Rights watchdog Amnesty International called Tuesday for a UN-commissioned investigation into alleged war crimes committed during the Yemeni conflict that has killed more than 4,300 people since March.
In a report, Amnesty criticises “unlawful coalition airstrikes in densely populated residential neighbourhoods” as well as attacks in civilian areas by rebels and pro-government forces.
Fighting has intensified since March across the country after Iran-backed Huthi rebels and their allies entered President Abedrabbo Mansour Hadi’s last refuge, Aden in the south.
Hadi later fled the country and on March 26, Saudi Arabia led a coalition of Arab states in carrying out a campaign of air strikes against rebel positions across Yemen.
“All the parties to this conflict have displayed a ruthless and wanton disregard for the safety of civilians,” said Donatella Rovera, senior crisis response adviser at Amnesty.
“Civilians in southern Yemen have found themselves trapped in a deadly crossfire between Huthi loyalists and anti-Huthi groups on the ground, while facing the persistent threat of coalition airstrikes,” said Rovera.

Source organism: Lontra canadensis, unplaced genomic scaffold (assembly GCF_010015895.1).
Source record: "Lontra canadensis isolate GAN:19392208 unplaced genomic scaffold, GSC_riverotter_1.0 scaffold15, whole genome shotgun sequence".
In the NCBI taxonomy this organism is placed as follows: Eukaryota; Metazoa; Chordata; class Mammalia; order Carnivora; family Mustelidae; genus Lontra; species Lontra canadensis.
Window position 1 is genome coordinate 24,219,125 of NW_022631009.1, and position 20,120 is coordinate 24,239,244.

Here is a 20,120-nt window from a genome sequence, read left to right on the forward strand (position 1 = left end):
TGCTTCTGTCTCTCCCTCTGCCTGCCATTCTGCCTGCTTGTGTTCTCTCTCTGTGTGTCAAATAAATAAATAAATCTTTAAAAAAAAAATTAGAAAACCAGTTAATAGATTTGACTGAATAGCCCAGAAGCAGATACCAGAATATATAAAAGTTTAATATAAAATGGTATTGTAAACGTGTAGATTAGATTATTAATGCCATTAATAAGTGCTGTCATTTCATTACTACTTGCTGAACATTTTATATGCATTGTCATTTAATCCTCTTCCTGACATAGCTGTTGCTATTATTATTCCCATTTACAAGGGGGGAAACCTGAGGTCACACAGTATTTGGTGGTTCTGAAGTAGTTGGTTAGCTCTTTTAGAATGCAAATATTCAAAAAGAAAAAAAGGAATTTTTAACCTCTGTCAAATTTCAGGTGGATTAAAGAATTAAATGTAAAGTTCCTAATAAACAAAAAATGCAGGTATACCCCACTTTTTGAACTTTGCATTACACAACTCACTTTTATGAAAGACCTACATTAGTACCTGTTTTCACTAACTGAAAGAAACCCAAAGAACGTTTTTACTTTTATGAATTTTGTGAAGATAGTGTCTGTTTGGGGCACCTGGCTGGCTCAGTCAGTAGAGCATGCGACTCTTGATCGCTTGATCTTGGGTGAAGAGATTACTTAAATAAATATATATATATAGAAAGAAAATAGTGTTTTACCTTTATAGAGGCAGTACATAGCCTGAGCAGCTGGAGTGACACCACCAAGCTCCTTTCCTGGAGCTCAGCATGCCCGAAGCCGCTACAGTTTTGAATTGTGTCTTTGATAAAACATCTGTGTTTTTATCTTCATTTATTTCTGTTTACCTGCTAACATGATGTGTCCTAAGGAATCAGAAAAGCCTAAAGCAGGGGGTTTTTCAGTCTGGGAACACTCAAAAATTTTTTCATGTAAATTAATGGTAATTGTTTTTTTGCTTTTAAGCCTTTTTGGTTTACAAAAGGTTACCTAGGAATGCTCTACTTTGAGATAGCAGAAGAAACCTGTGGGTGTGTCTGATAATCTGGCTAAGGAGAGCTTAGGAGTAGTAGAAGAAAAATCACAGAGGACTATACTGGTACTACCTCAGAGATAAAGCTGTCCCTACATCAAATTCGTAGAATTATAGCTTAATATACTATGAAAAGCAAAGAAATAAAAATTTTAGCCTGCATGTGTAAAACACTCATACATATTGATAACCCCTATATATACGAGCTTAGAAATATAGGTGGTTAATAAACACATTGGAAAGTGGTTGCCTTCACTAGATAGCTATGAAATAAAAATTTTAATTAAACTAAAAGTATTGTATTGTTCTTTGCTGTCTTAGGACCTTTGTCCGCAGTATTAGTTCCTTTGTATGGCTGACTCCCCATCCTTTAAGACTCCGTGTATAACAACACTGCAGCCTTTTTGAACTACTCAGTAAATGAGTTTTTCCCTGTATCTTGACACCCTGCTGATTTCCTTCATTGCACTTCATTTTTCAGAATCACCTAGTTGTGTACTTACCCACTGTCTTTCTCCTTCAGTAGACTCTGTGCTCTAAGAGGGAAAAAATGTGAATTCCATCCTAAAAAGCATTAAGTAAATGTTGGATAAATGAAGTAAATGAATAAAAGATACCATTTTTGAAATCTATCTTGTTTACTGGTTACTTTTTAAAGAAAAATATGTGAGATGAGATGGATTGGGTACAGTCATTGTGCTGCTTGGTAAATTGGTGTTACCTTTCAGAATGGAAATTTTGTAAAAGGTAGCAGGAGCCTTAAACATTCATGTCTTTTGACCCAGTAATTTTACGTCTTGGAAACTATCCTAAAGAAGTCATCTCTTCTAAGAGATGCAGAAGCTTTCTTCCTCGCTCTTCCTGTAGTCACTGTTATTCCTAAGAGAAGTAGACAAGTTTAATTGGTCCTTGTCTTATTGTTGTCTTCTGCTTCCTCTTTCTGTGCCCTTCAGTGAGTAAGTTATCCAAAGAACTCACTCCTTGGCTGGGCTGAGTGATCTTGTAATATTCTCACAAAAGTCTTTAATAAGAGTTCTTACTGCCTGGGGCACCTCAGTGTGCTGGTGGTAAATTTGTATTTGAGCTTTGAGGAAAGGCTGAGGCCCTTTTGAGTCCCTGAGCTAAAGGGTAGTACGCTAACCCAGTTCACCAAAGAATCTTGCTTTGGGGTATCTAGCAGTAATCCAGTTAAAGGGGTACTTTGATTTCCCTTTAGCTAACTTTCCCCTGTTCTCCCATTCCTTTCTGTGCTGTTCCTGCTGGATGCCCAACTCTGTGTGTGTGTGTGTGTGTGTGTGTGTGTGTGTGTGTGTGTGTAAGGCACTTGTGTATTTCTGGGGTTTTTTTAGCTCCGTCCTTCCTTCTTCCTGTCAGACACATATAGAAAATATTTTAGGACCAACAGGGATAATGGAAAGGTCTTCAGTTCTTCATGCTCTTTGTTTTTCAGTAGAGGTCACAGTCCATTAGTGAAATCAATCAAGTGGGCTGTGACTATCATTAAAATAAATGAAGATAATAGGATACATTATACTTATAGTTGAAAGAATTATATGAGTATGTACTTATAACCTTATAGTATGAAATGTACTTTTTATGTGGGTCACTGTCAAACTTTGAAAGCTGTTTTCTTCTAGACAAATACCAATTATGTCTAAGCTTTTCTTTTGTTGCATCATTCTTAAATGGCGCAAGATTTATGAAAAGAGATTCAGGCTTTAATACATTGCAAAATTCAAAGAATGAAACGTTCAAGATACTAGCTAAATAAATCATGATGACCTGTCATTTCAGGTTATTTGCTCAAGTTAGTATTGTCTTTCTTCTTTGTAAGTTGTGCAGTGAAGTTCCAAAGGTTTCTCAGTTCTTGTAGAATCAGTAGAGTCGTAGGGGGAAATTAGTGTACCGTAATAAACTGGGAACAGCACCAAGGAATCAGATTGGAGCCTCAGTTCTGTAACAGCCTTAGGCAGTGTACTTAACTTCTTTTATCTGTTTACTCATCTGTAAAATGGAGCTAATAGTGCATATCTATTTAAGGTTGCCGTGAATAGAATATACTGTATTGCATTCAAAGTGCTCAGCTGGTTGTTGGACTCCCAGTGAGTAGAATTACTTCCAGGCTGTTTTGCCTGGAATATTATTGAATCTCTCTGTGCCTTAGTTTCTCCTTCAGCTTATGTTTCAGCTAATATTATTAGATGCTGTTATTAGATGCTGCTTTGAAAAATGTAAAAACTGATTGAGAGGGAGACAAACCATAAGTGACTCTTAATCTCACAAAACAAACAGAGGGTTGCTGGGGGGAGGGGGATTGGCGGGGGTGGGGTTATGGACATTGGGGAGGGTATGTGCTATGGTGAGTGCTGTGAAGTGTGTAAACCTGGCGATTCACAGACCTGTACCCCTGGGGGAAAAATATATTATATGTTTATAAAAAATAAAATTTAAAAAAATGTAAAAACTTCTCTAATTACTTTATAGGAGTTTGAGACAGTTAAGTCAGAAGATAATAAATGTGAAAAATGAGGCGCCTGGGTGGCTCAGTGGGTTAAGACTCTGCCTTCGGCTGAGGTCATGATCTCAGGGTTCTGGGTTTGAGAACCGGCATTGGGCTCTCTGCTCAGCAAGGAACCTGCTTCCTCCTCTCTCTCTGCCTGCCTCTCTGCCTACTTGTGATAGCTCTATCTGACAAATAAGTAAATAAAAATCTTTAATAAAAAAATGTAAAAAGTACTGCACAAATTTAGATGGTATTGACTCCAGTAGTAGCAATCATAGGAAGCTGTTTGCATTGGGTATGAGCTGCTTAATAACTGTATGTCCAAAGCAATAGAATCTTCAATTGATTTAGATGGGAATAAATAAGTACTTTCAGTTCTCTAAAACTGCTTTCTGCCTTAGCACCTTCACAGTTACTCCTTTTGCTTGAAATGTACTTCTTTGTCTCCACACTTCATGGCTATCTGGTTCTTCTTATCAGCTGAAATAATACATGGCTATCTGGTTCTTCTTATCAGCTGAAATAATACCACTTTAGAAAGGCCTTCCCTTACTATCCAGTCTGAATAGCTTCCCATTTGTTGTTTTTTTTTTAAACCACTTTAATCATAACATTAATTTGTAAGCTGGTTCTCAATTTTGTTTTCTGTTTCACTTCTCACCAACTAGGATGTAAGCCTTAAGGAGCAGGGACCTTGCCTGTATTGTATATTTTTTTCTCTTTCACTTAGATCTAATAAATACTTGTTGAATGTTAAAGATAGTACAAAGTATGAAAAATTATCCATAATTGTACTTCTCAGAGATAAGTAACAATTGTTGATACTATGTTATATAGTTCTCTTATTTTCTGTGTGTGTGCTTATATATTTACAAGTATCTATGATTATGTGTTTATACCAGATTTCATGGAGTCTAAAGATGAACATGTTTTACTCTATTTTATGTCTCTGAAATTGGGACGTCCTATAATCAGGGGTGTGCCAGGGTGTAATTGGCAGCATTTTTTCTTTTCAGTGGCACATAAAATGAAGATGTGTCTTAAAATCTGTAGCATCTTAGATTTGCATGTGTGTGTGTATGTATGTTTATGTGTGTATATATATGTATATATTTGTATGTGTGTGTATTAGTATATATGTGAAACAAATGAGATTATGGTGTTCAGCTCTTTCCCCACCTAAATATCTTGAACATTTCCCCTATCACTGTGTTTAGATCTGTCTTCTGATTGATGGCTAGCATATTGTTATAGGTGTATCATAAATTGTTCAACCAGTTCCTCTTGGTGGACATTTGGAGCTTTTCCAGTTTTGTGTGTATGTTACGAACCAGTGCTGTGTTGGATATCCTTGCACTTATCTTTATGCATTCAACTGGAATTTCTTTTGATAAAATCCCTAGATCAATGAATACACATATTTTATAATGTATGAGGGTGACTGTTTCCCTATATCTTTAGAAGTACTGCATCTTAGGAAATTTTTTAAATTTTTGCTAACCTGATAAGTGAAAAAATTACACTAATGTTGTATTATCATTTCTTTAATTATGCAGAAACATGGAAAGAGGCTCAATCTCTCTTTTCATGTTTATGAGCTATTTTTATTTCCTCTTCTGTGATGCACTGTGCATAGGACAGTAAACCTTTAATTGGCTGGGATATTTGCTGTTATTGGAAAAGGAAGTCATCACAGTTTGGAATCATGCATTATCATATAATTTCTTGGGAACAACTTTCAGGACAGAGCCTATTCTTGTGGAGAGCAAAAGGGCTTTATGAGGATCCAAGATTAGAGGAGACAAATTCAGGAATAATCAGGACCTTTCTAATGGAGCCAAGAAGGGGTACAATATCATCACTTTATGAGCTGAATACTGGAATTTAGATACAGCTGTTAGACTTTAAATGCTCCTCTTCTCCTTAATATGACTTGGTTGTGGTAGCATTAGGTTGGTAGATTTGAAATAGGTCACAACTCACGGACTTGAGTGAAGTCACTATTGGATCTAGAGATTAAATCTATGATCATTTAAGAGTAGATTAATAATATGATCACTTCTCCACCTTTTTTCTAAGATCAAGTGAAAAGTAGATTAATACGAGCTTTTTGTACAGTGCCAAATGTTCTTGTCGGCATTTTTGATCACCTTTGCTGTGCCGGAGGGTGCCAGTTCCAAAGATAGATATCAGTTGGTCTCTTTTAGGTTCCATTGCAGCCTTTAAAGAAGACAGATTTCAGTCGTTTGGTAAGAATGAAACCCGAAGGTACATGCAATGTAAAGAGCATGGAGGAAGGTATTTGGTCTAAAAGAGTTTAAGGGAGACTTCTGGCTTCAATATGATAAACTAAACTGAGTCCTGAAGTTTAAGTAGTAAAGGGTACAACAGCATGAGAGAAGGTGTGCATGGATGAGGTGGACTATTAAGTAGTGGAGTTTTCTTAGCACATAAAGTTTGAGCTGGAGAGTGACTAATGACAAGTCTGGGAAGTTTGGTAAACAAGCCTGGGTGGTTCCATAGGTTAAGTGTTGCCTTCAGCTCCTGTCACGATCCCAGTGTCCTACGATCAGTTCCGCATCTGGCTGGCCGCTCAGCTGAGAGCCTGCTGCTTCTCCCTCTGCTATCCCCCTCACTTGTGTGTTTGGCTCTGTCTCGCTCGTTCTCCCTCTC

The report speaks of a “gruesome and bloody trail of death and destruction in (third city) Taez and Aden from unlawful attacks, which may amount to war crimes, by all parties.”
It comes just one day after military sources reported more than 80 people killed in 24 hours of fighting between rebels and loyalists for control of Taez, a crucial gateway to the rebel-held capital Sanaa.
Loyalist forces have had coalition air support and advanced weaponry and troops reportedly supplied by Gulf countries, notably Saudi Arabia and the United Arab Emirates.
Rovera accused coalition forces of having “blatantly failed to take necessary precautions to minimise civilian casualties”.
Amnesty called on the UN Human Rights Council to form an international commission of enquiry to investigate “alleged war crimes” committed during the conflict.
“Perpetrators of the callous attacks against civilians in Yemen need to know that they will pay the price and will be held responsible for war crimes,” Rovera said.
“If the international community fails to investigate and hold violators to account then such attacks and the rampant killing and injuring of civilians is only likely to continue.”
She also highlighted the “acute” humanitarian crisis in southern Yemen with essential services cut off, high food prices, damaged infrastructure and limited health care.
Last Tuesday, the World Health Organization said the conflict had claimed 4,345 lives from the escalation of fighting in March to August 5.
According to UN figures, half of those killed are civilians, and 80 percent of the country’s 21 million people need aid and protection.